Knight International Journalism Fellowships

Sierra Leone: Launch the First Public Broadcasting Service


Knight International Journalism Fellow Stephen Douglas discusses his ICFJ fellowship in Sierra Leone.

Stephen Douglas launched the country’s first media training center at the new Sierra Leone Broadcasting Corporation (SLBC), and served as its interim director. He coordinated all journalism and media management training funded by groups such as Deutsche Welle, Journalists for Human Rights, BBC World Service Trust and the United Nations. Courses range from media law and basic radio reporting to journalism ethics and TV camera operation. Douglas compiled a training “bible” that will include all of the guidelines he has developed during the fellowship, including a guide to help members of SLBC’s board of directors follow the principles of public broadcasting. As part of that effort, he developed hiring guidelines for all positions at SLBC. He also helped to design the new public broadcaster’s first website.

Blogs

  • Jul 122011

    Looking for Light at the End of the Tunnel

    Living without power – light, refrigeration, Internet, fans, TV, etc. – means adapting to a simpler way of life… and a more difficult existence. I go to bed early and wake when the sun comes up. I eat canned meat and canned vegetables because there’s no power for the small fridge in my apartment. I eat by candlelight or kerosene lanterns. I drink my Nescafe coffee with powdered milk in water heated over a kerosene camp cooker. I inhale countless amounts of carbon monoxide fumes from spewing generators. I beg for time to charge my phone from small shops hosting miniature generators. (1000Le or about .25 per charge). I read by the light of a small, battery-powered headlamp.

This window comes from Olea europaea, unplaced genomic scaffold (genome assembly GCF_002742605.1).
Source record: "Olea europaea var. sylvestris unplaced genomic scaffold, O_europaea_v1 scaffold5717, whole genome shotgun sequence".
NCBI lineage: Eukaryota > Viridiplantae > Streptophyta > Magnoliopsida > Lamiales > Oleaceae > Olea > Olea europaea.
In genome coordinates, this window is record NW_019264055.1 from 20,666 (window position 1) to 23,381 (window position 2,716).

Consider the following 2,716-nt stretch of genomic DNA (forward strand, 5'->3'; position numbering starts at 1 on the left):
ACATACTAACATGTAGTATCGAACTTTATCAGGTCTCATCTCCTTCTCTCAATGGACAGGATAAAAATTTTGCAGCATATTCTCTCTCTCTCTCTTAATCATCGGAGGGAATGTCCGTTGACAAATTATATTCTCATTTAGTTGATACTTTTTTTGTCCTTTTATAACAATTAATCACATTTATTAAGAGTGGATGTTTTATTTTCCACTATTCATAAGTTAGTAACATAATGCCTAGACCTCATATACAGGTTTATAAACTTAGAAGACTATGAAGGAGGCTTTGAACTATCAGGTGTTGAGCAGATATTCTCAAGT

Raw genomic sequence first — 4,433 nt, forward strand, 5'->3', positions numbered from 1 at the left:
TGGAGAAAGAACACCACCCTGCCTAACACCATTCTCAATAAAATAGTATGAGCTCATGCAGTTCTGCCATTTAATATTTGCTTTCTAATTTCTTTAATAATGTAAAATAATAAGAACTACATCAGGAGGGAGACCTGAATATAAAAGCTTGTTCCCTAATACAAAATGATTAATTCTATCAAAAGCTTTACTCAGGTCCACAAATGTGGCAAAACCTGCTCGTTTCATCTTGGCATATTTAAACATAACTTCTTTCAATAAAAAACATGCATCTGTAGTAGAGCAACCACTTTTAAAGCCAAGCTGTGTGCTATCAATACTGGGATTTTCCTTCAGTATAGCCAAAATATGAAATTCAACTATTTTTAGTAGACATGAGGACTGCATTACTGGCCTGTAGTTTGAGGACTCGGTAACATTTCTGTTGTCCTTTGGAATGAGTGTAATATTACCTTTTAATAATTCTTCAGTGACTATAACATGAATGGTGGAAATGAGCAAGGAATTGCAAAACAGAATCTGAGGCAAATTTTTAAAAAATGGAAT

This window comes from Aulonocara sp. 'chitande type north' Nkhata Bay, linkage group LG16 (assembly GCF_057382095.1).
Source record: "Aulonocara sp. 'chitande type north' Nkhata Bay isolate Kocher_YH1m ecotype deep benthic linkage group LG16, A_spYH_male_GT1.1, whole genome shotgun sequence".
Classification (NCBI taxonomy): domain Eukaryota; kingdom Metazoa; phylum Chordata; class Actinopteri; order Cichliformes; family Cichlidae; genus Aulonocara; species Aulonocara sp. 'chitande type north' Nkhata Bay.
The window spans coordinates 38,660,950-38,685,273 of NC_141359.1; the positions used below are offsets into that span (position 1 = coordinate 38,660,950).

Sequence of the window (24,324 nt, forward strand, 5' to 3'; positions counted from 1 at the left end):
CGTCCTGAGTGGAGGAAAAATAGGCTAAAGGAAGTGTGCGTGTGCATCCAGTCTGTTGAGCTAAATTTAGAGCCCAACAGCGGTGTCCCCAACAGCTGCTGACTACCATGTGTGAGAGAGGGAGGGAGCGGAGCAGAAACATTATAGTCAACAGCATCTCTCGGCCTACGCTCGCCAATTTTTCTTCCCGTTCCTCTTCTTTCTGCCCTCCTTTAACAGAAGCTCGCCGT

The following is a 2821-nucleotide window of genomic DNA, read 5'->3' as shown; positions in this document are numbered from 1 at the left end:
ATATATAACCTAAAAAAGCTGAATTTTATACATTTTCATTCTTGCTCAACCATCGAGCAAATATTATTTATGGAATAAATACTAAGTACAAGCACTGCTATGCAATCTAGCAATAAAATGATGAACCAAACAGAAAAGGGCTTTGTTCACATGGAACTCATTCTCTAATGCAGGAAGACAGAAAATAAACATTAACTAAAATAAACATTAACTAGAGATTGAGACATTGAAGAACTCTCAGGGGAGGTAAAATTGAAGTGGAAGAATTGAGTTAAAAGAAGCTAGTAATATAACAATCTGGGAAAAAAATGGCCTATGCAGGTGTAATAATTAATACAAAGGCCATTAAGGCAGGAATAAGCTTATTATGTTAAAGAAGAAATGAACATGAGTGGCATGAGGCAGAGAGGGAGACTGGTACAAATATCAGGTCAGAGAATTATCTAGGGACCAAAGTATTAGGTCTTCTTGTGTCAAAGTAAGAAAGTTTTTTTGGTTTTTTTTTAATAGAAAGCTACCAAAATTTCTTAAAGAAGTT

• Apr 182011

    At Long Last, Recruitment Begins at Sierra Leone Broadcasting Corporation

    The radio notices started in early spring. The constant television scroll made the announcement amidst reports about Libya and the Salone Stars football team. On Wednesday, March 23rd, three of the 30-odd daily newspapers in Freetown ran center spot, double-page spreads. Pages were stapled to notice boards within the Sierra Leone Broadcasting Corporation (SLBC). The new SLBC web site lists the jobs available and has a PDF of the application form. And, the media sector in Sierra Leone is abuzz… with the news of the SLBC recruitment campaign.

  • Mar 172011

    In Sierra Leone, A New Broadcast Training Space Raises Hope

    Training. Capacity-building. Resource development. Things that everyone from President E.B. Koroma and Board Chair Septimus Kaikai to Idrissa, a camera operator, and Emmanuel, a radio presenter, have yearned for at the year-old Sierra Leone Broadcasting Corporation (SLBC), the country’s first public broadcaster. The need for training is ever apparent and almost universally recognized here in Sierra Leone.

  • Feb 82011

    Political Coverage Will Help Determine Strength of Sierra Leone’s First Public TV Network

    At the moment, the Sierra Leone People’s Party is the official opposition in Parliament. The ruling All People’s Congress won the 2007 election by a narrow margin and the next national election is slated for some time in 2012. By all accounts, this next election will be a touchstone for democracy, continued development and peace in Sierra Leone.

    The Sierra Leone Broadcasting Corporation, as an independent, balanced and fair public service broadcaster, will lead the coverage of the campaign and the elections.

  • Feb 32011

    Broadcasting in Sierra Leone is Going Through an Evolution

    Let’s look at radio first. According to a “2010 Media Use Survey,” commissioned by Fondation Hirondelle and Cotton Tree News (CTN), the peak times for radio listening are between 6:00 and 7:30 a.m. and between 6:00 and 8:30 p.m.